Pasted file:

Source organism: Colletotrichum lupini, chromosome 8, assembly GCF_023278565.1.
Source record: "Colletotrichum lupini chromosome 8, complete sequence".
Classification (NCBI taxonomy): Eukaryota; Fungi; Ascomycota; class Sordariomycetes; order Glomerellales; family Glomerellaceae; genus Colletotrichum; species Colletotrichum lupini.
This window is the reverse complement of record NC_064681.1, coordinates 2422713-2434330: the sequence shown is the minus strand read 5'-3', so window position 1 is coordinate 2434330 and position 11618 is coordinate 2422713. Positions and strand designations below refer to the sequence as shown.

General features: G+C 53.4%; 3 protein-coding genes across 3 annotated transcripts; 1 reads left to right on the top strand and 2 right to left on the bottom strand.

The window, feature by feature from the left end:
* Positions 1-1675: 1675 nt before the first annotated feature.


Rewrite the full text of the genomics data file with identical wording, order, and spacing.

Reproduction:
Source organism: Colletotrichum lupini, chromosome 8, assembly GCF_023278565.1.
Source record: "Colletotrichum lupini chromosome 8, complete sequence".
Classification (NCBI taxonomy): Eukaryota; Fungi; Ascomycota; class Sordariomycetes; order Glomerellales; family Glomerellaceae; genus Colletotrichum; species Colletotrichum lupini.
This window is the reverse complement of record NC_064681.1, coordinates 2422713-2434330: the sequence shown is the minus strand read 5'-3', so window position 1 is coordinate 2434330 and position 11618 is coordinate 2422713. Positions and strand designations below refer to the sequence as shown.

General features: G+C 53.4%; 3 protein-coding genes across 3 annotated transcripts; 1 reads left to right on the top strand and 2 right to left on the bottom strand.

The window, feature by feature from the left end:
* Positions 1-1675: 1675 nt before the first annotated feature.